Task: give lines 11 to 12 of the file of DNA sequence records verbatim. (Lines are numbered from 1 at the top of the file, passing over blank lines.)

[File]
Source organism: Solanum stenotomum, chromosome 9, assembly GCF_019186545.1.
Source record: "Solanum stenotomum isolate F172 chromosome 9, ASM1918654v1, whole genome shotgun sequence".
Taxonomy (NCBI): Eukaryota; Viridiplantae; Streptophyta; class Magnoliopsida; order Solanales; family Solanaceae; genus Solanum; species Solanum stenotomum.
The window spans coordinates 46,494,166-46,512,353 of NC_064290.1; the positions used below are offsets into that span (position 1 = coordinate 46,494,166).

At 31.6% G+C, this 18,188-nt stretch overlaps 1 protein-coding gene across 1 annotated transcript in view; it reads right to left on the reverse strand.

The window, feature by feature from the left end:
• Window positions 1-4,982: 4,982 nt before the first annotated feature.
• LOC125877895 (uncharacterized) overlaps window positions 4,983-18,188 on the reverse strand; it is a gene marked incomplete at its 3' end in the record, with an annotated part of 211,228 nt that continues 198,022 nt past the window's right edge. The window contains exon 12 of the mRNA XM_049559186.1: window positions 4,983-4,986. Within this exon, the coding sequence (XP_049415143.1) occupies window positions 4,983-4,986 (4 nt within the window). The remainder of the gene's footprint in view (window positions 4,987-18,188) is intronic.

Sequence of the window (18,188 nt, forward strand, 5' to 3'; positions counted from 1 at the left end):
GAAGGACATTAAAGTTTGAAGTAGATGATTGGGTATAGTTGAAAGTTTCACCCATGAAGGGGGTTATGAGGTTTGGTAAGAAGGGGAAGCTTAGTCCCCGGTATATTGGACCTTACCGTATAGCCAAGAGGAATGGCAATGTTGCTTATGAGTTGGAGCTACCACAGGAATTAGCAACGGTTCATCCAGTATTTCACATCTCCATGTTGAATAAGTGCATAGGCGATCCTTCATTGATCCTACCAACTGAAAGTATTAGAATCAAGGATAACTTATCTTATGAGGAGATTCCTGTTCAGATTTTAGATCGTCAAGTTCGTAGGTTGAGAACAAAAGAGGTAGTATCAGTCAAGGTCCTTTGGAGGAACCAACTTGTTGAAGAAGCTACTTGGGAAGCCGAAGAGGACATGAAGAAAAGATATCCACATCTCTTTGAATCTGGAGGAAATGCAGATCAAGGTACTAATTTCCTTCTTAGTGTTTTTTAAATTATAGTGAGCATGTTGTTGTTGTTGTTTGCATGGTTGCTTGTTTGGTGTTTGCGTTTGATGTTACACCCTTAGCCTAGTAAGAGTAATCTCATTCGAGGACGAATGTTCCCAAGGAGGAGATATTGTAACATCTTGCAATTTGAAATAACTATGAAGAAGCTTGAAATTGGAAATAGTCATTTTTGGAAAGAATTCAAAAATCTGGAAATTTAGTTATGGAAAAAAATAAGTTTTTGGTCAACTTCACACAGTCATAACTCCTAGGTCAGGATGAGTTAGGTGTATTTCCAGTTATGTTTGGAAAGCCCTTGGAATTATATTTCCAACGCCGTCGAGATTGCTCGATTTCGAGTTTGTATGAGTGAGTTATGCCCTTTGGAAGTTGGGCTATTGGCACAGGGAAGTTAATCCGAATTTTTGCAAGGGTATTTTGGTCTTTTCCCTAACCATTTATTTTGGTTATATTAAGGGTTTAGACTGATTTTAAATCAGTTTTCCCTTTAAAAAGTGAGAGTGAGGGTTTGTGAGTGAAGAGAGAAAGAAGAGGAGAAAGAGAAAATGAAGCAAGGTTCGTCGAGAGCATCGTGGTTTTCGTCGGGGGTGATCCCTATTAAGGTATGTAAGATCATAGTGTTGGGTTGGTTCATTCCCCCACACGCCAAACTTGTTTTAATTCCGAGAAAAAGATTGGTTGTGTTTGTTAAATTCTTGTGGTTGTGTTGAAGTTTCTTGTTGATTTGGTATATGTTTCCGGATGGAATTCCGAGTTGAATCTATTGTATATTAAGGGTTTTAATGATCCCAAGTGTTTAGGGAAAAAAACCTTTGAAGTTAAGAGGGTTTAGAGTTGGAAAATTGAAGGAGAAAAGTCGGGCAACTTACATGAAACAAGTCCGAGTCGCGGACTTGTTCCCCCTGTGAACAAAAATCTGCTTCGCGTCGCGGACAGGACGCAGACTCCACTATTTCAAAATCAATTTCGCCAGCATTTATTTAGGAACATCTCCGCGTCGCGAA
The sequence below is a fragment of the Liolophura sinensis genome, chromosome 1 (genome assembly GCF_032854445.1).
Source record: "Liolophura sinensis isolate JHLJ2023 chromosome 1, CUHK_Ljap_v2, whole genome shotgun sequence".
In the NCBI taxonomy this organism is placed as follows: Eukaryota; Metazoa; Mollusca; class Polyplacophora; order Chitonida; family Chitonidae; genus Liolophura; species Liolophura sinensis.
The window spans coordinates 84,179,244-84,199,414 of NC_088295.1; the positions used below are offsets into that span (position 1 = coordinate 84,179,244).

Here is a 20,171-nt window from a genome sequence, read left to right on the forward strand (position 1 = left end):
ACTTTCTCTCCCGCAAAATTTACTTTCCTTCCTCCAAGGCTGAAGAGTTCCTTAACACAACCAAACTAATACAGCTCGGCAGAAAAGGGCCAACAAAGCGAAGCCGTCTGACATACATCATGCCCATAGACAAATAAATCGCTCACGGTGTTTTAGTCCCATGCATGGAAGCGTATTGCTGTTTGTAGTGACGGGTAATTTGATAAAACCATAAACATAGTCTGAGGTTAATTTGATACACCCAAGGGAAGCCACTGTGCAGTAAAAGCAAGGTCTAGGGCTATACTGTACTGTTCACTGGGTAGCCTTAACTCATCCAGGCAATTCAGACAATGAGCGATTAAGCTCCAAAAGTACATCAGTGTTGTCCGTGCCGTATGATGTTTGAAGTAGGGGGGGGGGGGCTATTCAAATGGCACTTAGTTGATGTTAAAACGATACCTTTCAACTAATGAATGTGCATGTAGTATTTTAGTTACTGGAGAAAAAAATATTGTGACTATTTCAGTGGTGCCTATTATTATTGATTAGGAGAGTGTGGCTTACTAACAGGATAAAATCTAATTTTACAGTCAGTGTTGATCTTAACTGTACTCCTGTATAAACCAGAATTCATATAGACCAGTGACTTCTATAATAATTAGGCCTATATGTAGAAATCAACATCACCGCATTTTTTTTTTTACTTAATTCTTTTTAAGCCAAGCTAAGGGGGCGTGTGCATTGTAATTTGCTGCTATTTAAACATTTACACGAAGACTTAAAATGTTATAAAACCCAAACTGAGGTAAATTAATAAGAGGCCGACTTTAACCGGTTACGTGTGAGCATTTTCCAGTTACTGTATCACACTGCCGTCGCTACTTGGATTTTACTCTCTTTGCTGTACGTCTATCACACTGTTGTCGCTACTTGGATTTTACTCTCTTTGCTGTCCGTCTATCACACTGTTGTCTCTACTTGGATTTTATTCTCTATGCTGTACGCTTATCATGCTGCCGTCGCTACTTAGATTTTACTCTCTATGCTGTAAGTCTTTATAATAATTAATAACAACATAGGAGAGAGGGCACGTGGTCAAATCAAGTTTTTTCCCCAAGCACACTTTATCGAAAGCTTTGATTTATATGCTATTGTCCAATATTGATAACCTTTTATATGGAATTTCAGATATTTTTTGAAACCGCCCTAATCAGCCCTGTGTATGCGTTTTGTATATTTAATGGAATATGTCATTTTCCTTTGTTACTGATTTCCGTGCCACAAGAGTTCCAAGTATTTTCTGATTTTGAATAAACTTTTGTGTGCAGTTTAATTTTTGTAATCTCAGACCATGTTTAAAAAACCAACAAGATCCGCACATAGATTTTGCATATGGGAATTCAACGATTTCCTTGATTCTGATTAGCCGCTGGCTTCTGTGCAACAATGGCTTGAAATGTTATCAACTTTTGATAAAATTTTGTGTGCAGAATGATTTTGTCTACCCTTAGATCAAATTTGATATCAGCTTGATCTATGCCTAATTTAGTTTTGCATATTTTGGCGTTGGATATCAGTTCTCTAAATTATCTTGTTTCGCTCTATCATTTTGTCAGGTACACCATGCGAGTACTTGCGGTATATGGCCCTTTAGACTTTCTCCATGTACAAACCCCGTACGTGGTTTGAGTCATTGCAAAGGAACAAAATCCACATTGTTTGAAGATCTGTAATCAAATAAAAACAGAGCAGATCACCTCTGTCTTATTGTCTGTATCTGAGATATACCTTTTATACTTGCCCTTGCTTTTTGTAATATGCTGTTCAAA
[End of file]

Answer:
The sequence below is a fragment of the Liolophura sinensis genome, chromosome 1 (genome assembly GCF_032854445.1).
Source record: "Liolophura sinensis isolate JHLJ2023 chromosome 1, CUHK_Ljap_v2, whole genome shotgun sequence".